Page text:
Plagiarism is never acceptable. Along with making up facts, there is no greater journalistic crime than stealing someone else’s work.
A reporter who plagiarizes does more than steal - he embarrasses his publication and he forever calls into question his own truthfulness and reputation. A journalist has no other currency than his honor and honesty. If you lose that, you might as well look for another career. If your readers don't trust you, you are no use to anyone.
In the real world, the slightest whiff of plagiarism, even accidental, can cost you your job. And you can bet that if you get fired for plagiarism by one publication, there will be precious few other publications that will hire you.
What is plagiarism?
The classic academic definition of plagiarism is to use more than three consecutive words that are identical to the work of another. This is not sufficient in the real world.
You cannot simply change a few words in someone else's work to protect yourself. If you use substantially similar language or structure, lifted from another publication, your editor may accuse you of plagiarism.
If you rely on someone else's unique research, such as the results of a poll or information uncovered during a lengthy investigative project, without offering the original authors full credit, you may be guilty of plagiarism. The rules on this are not completely rigid: if information is so old or so common as to be part of the “public domain”, you may be protected (or maybe not; better to offer credit than get caught stealing).
If you use quotes collected by another publication, you may be guilty of plagiarism. If you find a quote from a public official that is repeated identically in multiple publications and reasonably appears to have been uttered in a press conference, you probably do not need to credit the source where you found the quote (though it still wouldn’t hurt to do so).
If, however, you lift a quote that a source gave exclusively to another reporter, or even to a group of reporters where you were not present, you may be guilty of plagiarism.
These rules extend to press releases, speeches, and other material that did not appear in a book, newspaper, newsmagazine, or in electronic media. You should not lift the exact words of any such press release or speech. You may take the information, provided you believe it to be correct, and repeat it, but do not lift the exact structure and wording without explaining to the reader where you found the material.
How can I protect myself?
The rules are simple, although the line between plagiarism and “fair use” is sometimes not as clear-cut as we might wish. Basically, do not use the words, ideas, story structure, or research of another person without offering him due credit.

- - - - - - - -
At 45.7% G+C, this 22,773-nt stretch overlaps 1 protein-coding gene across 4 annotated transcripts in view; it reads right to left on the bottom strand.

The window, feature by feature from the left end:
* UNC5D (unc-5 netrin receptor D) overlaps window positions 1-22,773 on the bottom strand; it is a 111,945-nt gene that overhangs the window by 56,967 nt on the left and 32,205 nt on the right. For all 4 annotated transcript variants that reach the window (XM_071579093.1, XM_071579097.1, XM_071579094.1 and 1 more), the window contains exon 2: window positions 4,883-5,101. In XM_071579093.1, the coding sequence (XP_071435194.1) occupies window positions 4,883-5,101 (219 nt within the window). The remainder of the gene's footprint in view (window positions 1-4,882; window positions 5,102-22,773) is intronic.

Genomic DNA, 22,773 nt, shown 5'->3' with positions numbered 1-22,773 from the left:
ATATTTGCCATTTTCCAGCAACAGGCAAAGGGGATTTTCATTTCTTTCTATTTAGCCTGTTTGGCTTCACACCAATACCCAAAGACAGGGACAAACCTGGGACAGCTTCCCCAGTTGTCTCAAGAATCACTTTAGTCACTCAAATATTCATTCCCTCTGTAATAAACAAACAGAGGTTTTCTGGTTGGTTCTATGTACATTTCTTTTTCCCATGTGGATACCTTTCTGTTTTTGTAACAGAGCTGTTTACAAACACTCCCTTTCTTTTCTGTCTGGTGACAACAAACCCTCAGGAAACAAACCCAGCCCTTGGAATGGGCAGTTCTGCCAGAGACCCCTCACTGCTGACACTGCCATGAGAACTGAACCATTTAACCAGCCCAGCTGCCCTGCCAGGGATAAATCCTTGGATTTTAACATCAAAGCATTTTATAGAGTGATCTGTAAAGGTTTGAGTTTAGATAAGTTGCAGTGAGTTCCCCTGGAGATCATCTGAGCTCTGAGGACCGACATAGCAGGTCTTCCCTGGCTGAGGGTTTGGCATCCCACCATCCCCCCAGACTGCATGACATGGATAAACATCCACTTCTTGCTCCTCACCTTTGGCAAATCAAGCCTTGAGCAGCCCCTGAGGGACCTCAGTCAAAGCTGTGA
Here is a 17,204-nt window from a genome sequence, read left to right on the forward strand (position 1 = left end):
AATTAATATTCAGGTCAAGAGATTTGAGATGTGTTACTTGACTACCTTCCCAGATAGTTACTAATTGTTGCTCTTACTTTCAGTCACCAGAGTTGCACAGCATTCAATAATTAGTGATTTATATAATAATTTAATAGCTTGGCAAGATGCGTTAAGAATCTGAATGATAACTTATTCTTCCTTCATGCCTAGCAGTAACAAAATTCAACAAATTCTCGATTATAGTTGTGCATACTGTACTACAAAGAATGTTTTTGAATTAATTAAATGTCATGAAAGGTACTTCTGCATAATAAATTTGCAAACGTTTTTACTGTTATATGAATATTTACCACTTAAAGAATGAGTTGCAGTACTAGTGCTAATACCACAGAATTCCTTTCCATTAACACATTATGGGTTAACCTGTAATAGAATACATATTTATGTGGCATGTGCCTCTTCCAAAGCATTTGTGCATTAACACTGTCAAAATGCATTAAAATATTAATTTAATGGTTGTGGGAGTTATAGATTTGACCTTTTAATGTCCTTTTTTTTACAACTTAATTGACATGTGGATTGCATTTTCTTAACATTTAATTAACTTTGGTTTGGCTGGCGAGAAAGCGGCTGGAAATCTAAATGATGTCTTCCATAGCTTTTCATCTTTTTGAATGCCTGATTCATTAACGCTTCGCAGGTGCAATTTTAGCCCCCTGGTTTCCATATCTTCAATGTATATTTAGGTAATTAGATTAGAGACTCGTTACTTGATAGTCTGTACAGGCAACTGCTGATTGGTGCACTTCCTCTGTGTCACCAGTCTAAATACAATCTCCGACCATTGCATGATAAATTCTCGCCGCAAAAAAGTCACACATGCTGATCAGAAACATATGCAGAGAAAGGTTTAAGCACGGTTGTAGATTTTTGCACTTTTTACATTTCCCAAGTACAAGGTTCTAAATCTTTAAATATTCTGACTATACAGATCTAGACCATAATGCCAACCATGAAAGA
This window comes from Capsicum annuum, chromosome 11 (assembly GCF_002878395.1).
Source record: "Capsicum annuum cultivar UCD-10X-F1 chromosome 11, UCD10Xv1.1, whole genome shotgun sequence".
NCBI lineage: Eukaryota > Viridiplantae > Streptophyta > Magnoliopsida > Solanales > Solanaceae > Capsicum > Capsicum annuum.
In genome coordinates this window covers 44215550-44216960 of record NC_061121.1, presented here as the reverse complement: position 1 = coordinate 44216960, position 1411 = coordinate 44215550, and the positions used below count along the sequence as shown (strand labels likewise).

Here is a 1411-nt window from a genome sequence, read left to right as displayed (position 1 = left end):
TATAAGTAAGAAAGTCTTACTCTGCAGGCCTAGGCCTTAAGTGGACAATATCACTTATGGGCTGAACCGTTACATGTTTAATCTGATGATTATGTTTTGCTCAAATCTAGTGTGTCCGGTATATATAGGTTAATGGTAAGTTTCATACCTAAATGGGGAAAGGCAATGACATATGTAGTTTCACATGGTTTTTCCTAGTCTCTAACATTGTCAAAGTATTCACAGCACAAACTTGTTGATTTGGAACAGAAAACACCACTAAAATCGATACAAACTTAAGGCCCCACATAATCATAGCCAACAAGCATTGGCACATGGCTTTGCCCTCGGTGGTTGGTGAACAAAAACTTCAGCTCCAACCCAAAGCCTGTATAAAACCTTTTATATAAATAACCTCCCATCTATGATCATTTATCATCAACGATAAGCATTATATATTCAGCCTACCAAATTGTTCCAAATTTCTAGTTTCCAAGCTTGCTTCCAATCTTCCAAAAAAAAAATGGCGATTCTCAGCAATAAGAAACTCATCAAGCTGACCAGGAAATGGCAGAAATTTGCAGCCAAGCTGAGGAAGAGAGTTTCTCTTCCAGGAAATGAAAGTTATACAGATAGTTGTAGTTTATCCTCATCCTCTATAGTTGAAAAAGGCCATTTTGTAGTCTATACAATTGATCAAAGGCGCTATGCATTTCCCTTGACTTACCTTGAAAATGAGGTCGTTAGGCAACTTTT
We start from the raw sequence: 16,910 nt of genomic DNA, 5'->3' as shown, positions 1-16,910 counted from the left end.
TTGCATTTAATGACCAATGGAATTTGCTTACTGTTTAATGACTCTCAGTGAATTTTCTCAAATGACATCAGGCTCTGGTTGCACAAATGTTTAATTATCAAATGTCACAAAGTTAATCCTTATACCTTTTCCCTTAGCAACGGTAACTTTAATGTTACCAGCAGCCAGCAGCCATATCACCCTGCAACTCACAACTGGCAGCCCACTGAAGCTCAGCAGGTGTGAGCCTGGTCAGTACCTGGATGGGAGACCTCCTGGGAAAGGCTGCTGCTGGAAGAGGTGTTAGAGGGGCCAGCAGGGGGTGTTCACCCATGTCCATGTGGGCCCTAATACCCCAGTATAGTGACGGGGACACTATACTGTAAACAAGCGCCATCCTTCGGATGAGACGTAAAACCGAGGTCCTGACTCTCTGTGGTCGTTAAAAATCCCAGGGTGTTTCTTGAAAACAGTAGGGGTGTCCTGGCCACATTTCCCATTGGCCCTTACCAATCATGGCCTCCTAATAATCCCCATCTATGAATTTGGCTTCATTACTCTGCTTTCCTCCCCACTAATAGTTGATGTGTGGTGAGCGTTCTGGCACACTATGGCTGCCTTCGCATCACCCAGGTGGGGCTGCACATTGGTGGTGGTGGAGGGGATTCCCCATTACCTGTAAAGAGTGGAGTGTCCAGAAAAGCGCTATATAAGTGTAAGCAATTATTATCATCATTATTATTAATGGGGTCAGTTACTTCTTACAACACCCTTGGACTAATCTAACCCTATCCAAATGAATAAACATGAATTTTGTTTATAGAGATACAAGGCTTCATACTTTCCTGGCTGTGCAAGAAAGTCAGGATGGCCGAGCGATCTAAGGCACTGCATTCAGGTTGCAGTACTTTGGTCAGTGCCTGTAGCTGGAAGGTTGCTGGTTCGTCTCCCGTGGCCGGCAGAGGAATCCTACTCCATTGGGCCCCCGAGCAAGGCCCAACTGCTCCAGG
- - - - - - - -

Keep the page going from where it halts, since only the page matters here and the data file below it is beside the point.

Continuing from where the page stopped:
For the most part you are safe if you tell the reader explicitly where a fact, phrase, or quote comes from.
Here are some examples:
The Los Angeles Times reported this week that the stars and studios have shut down access for freelance photographers - the famed paparazzi corps that made a lucrative living snapping shots of stars at premiers, awards shows, and benefit banquets.
According to the Times, the notoriously cutthroat photographers are setting aside their competitive instincts to organize a “celebrity photographer” association to issue credentials and negotiate with publicists and event organizers to guarantee access behind the restrictive new security barriers.
This is a fair and acceptable use of the information contained in a lengthy and detailed report on the effects of the Sept. 11 attacks on Hollywood. To have given the same information without crediting the Times would represent stealing the ingenuity, the hours of effort and the years of experience of the reporters who researched the piece.
In the most recent high-profile example, the A-list cast of the upcoming movie “Ocean's 11,” said last month that it would travel to a U.S. base in Turkey to entertain British and American troops supporting the campaign in Afghanistan. The travelers include stars George Clooney, Julia Roberts, and Brad Pitt.
The Sept. 11 attacks “really ...made us appreciate again what we have,” Mr. Pitt told ABC News.
“It's basically reminded us of these freedoms,” Producer Jerry Weintraub told ABC, “We're going to give them a hug from everybody in America because there out on the front lines fighting this war for us ... and we want them to know how we’re behind them and how we care.”
Likewise, this is a fair use of the ABC quotes and research. It is not clear in the original ABC story whether these quotes were given exclusively to ABC or uttered in a press conference, so the author of the above paragraphs erred on the side of caution and fully credited the ABC report. This tells the reader where the information came from and it also warns the reader that the author was either too lazy or too pressed for time to confirm the information independently. That allows the reader to make his own judgment about the reliability of the author or information.
It is very easy to protect yourself from plagiarism if you live by the following motto: tell the reader exactly what you know and exactly what you don't know. Don't pretend to be something that you are not, or to know something you don't. If you don't have the time, ability, or inclination to find the information yourself, do the reader the courtesy of being honest about it.
In all cases, it is better to err on the side of caution and give too much credit to your competitors than to give too little.
It all cases, it is better to ask your editors for help; better to risk appearing silly by asking a question that to risk your reputation and career.
Questions? Comments? Contact Me: SPScully@seanibus.com